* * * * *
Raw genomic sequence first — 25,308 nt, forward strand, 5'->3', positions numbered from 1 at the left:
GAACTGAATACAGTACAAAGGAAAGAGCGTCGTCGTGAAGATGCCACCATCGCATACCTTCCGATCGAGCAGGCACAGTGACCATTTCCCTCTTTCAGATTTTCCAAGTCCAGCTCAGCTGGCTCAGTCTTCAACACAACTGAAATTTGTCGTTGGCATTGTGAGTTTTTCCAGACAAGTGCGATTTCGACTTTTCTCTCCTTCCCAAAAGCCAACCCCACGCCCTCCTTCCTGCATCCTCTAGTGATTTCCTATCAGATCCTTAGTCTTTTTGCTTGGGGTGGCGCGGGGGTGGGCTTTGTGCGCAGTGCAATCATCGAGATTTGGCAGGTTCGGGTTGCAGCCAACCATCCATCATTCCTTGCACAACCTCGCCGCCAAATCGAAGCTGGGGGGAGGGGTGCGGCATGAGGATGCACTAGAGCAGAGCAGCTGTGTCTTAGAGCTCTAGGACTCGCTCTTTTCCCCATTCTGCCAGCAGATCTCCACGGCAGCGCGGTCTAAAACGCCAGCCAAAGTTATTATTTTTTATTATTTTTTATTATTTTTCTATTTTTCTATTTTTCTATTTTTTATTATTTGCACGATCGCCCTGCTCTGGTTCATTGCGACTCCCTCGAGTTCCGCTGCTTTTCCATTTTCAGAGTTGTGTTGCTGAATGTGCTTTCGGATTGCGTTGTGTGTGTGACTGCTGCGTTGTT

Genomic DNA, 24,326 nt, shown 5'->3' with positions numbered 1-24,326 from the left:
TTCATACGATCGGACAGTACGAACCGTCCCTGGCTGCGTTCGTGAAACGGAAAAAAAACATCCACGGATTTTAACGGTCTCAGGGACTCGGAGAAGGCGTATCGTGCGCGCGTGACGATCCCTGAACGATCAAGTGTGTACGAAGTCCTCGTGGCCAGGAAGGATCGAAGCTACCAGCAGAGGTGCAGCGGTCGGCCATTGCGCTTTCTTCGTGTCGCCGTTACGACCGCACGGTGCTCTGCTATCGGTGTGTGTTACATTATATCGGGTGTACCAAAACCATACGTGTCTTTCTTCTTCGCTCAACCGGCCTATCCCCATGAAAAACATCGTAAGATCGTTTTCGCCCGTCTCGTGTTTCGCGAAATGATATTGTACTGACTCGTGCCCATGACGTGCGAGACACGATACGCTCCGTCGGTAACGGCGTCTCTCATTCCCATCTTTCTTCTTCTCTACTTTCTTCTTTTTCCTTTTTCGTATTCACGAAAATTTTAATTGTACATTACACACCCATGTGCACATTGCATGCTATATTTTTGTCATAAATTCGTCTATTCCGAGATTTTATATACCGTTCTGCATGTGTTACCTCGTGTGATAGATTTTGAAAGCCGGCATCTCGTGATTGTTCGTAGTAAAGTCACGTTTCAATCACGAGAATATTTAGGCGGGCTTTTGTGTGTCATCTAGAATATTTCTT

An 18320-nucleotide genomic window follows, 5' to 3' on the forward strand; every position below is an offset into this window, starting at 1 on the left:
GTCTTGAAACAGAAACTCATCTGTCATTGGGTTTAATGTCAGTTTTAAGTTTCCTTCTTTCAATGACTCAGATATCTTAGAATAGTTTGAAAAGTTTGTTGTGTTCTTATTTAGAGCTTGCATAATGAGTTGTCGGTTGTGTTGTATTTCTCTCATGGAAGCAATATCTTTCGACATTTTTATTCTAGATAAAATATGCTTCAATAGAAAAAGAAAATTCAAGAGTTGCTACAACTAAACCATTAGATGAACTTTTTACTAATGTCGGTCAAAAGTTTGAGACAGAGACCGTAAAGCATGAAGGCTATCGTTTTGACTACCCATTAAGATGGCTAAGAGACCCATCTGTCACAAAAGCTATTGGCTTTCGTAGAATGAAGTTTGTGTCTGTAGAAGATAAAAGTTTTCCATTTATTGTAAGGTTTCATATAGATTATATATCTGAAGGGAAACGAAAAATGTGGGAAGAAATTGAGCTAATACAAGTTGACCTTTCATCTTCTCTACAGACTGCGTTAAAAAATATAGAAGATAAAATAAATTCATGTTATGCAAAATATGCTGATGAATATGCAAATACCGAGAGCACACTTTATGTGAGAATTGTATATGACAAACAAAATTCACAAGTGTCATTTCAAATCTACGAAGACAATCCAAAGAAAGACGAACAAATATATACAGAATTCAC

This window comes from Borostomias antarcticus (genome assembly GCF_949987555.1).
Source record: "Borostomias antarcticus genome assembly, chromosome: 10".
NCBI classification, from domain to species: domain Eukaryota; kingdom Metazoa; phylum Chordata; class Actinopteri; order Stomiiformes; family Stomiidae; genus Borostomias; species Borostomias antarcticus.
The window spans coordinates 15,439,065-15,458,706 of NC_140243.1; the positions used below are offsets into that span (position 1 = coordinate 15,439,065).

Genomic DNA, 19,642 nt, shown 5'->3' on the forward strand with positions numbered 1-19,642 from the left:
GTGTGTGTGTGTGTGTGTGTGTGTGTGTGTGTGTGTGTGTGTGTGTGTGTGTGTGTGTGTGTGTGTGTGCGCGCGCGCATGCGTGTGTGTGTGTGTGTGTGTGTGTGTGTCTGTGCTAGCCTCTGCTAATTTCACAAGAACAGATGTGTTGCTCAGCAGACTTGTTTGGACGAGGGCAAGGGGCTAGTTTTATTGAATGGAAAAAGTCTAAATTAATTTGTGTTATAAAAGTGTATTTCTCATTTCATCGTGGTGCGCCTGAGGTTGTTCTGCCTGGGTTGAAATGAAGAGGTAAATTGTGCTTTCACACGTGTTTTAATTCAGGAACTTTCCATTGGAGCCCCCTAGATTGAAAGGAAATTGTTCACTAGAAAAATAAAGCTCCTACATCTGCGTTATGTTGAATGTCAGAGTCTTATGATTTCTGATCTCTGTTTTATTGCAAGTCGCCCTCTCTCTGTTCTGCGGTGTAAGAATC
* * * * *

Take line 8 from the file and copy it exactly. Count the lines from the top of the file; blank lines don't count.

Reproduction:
Source record: "Borostomias antarcticus genome assembly, chromosome: 10".